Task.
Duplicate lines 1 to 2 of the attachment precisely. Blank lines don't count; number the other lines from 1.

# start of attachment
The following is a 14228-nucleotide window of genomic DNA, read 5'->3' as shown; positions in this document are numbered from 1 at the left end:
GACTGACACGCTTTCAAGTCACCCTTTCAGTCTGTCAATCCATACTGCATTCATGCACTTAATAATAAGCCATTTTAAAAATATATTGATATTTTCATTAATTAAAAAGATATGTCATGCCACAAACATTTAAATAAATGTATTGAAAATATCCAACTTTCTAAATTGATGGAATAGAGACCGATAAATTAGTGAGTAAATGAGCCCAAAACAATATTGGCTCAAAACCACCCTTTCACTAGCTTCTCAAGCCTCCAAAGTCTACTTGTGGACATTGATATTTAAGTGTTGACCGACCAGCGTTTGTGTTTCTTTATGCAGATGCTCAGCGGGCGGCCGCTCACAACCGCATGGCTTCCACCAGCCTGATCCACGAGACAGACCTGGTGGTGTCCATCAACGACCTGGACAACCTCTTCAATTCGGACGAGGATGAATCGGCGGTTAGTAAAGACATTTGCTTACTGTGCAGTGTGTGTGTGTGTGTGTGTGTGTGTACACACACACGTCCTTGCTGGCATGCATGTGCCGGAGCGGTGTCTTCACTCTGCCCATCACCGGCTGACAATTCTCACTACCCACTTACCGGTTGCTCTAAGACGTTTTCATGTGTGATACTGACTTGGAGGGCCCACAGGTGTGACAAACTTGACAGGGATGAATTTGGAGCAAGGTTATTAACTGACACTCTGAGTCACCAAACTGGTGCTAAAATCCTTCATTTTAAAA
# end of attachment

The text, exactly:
The following is a 14228-nucleotide window of genomic DNA, read 5'->3' as shown; positions in this document are numbered from 1 at the left end:
GACTGACACGCTTTCAAGTCACCCTTTCAGTCTGTCAATCCATACTGCATTCATGCACTTAATAATAAGCCATTTTAAAAATATATTGATATTTTCATTAATTAAAAAGATATGTCATGCCACAAACATTTAAATAAATGTATTGAAAATATCCAACTTTCTAAATTGATGGAATAGAGACCGATAAATTAGTGAGTAAATGAGCCCAAAACAATATTGGCTCAAAACCACCCTTTCACTAGCTTCTCAAGCCTCCAAAGTCTACTTGTGGACATTGATATTTAAGTGTTGACCGACCAGCGTTTGTGTTTCTTTATGCAGATGCTCAGCGGGCGGCCGCTCACAACCGCATGGCTTCCACCAGCCTGATCCACGAGACAGACCTGGTGGTGTCCATCAACGACCTGGACAACCTCTTCAATTCGGACGAGGATGAATCGGCGGTTAGTAAAGACATTTGCTTACTGTGCAGTGTGTGTGTGTGTGTGTGTGTGTGTACACACACACGTCCTTGCTGGCATGCATGTGCCGGAGCGGTGTCTTCACTCTGCCCATCACCGGCTGACAATTCTCACTACCCACTTACCGGTTGCTCTAAGACGTTTTCATGTGTGATACTGACTTGGAGGGCCCACAGGTGTGACAAACTTGACAGGGATGAATTTGGAGCAAGGTTATTAACTGACACTCTGAGTCACCAAACTGGTGCTAAAATCCTTCATTTTAAAA